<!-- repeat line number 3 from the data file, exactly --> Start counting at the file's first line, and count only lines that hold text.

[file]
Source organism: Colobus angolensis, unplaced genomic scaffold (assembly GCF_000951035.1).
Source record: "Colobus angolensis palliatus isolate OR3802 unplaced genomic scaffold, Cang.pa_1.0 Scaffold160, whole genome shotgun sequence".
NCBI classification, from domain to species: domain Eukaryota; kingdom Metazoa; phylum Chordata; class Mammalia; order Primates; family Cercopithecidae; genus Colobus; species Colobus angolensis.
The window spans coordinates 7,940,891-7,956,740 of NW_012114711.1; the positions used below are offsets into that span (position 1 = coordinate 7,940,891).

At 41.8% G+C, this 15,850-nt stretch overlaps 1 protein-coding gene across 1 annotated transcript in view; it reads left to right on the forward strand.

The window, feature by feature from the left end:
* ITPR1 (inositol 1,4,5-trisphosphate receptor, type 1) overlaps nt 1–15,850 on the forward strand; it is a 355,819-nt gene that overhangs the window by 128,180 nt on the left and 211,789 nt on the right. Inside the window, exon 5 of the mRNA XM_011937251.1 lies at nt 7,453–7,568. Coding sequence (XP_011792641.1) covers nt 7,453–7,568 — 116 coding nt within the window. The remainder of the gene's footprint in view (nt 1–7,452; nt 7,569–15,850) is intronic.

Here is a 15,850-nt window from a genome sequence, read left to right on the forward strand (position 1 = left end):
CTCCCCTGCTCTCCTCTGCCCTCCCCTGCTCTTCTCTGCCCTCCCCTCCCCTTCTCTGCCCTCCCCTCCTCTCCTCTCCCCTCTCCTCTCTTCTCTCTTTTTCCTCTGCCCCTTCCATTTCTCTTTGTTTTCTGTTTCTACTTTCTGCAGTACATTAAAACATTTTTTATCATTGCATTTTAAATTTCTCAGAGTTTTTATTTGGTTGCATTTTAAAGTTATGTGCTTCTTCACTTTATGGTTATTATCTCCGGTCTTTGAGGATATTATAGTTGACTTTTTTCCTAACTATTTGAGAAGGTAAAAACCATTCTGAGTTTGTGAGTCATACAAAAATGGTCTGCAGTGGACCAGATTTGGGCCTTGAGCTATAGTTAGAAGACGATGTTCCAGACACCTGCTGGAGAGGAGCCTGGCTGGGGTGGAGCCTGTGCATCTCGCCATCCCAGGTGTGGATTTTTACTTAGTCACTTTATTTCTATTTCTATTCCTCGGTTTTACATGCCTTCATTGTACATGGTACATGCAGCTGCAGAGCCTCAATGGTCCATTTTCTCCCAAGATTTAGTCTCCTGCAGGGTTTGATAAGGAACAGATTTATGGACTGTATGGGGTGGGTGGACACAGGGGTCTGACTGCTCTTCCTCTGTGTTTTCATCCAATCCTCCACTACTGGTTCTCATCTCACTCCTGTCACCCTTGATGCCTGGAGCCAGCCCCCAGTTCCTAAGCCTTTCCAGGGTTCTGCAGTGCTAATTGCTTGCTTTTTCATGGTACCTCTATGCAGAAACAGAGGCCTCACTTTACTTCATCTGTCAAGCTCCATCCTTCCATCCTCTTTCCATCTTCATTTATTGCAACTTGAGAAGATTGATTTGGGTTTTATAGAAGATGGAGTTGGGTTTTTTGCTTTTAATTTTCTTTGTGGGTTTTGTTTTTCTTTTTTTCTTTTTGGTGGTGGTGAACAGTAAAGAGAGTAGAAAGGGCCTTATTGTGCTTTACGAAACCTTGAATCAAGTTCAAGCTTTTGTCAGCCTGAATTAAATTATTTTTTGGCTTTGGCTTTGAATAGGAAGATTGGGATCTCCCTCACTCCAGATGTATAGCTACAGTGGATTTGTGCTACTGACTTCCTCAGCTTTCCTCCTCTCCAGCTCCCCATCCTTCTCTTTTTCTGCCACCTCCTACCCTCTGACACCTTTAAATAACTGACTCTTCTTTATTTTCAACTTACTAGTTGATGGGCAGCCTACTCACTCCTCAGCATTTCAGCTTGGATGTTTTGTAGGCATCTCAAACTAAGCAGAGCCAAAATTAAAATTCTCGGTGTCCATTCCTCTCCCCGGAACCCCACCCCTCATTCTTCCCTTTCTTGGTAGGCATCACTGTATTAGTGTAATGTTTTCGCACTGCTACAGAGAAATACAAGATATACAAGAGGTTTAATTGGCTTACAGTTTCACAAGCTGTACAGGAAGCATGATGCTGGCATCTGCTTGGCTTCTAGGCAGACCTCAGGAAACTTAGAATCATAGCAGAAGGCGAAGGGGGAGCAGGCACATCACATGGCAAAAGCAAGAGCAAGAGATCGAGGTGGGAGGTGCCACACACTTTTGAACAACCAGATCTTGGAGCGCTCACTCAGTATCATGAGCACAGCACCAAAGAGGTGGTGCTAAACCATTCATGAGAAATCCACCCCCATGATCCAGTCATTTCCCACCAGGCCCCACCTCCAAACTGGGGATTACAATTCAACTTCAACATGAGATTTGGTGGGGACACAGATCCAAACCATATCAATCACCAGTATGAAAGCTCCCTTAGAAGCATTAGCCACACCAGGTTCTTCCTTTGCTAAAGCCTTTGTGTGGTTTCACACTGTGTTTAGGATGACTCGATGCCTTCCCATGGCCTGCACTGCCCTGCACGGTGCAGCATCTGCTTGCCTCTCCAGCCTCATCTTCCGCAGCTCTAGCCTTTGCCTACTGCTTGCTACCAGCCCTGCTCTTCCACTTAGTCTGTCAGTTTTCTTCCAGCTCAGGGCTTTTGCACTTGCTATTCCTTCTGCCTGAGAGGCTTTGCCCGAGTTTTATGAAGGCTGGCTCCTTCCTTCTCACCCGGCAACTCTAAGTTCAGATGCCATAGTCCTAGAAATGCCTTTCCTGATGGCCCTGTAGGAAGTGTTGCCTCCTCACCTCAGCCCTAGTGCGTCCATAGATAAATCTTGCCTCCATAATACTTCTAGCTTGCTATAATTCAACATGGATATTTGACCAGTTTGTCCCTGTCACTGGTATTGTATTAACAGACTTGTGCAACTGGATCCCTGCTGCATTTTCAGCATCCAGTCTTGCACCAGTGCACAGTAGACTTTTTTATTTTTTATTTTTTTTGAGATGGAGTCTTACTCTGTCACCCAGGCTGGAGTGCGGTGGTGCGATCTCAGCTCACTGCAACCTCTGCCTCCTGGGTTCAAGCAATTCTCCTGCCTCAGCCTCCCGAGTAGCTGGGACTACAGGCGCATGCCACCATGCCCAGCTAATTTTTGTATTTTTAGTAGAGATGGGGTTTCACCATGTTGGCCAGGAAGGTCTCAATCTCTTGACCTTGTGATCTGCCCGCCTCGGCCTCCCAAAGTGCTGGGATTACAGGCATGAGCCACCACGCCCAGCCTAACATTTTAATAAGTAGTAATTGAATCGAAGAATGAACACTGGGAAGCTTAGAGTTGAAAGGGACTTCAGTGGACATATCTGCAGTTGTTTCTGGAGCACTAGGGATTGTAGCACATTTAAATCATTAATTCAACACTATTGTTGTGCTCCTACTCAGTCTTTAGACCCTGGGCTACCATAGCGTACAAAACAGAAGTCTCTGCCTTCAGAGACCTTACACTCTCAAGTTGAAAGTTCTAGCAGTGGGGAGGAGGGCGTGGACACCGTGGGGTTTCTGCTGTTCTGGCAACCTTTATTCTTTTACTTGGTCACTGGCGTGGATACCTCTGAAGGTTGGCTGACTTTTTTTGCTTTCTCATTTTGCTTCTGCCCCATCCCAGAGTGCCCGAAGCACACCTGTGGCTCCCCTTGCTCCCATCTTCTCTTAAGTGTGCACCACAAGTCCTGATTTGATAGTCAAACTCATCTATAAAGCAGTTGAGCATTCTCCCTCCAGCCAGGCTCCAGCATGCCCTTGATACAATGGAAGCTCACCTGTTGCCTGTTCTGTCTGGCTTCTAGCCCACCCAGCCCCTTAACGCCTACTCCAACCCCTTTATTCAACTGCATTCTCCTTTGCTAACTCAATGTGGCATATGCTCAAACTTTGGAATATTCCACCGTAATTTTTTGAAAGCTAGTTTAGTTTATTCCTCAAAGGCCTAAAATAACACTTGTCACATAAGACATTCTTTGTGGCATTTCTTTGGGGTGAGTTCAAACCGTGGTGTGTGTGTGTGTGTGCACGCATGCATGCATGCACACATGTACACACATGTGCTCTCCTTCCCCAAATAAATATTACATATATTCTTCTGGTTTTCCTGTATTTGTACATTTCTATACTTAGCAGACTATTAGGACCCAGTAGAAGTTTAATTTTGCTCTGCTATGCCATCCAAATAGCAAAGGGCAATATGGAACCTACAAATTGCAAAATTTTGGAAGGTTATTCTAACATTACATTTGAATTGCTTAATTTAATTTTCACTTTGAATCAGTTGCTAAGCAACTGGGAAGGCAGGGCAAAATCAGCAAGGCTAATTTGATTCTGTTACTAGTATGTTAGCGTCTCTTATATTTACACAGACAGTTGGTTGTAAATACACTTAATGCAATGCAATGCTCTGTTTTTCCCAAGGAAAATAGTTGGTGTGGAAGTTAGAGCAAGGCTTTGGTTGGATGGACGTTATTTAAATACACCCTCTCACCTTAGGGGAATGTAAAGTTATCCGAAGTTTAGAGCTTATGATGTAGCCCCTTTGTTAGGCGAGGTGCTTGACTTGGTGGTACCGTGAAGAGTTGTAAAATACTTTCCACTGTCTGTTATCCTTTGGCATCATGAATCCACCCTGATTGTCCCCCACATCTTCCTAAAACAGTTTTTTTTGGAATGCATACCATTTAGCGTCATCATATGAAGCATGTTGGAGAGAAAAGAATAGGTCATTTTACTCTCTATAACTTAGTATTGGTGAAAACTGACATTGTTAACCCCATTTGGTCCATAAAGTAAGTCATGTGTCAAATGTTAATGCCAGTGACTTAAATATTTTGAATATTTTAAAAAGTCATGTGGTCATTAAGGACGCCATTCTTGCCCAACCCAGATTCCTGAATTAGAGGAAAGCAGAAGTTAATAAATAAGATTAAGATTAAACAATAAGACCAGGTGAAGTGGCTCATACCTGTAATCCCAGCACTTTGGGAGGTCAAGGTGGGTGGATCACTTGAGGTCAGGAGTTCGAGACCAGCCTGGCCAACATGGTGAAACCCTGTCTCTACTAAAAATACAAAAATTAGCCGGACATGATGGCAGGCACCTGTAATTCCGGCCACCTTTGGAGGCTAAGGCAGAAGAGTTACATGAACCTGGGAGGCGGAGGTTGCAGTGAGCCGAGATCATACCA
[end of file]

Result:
NCBI classification, from domain to species: domain Eukaryota; kingdom Metazoa; phylum Chordata; class Mammalia; order Primates; family Cercopithecidae; genus Colobus; species Colobus angolensis.